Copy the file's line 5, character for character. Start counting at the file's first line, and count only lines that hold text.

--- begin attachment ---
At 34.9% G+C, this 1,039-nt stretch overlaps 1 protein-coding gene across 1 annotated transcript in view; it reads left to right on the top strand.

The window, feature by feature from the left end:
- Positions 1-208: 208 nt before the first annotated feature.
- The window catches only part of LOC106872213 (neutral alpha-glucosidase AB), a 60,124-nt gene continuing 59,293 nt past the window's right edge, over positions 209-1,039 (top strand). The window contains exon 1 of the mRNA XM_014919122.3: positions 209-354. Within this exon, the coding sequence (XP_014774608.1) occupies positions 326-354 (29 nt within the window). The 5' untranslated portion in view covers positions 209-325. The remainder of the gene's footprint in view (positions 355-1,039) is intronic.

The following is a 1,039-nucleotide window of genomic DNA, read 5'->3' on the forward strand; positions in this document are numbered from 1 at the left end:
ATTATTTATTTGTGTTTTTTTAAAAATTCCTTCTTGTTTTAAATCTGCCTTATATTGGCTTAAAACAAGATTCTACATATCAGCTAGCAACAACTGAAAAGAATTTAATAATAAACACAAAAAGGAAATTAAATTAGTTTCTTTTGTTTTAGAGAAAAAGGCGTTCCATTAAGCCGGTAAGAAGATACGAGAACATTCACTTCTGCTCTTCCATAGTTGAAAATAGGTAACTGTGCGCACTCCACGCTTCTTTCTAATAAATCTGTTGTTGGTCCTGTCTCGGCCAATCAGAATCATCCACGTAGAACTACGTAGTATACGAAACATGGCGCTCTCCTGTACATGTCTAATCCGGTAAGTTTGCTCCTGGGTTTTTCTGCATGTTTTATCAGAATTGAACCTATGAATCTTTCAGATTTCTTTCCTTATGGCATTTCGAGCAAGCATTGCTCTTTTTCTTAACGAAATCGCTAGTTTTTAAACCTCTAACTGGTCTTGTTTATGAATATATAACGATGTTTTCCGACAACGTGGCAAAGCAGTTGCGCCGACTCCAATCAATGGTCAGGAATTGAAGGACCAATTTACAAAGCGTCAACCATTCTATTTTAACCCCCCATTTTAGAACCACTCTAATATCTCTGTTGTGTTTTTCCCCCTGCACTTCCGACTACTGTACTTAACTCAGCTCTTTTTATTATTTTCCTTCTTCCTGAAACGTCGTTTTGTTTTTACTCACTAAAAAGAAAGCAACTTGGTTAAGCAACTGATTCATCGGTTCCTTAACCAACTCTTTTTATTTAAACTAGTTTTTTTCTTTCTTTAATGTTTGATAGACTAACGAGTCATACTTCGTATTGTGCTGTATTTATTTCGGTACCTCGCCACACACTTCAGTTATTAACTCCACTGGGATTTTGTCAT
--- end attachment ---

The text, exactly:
The following is a 1,039-nucleotide window of genomic DNA, read 5'->3' on the forward strand; positions in this document are numbered from 1 at the left end: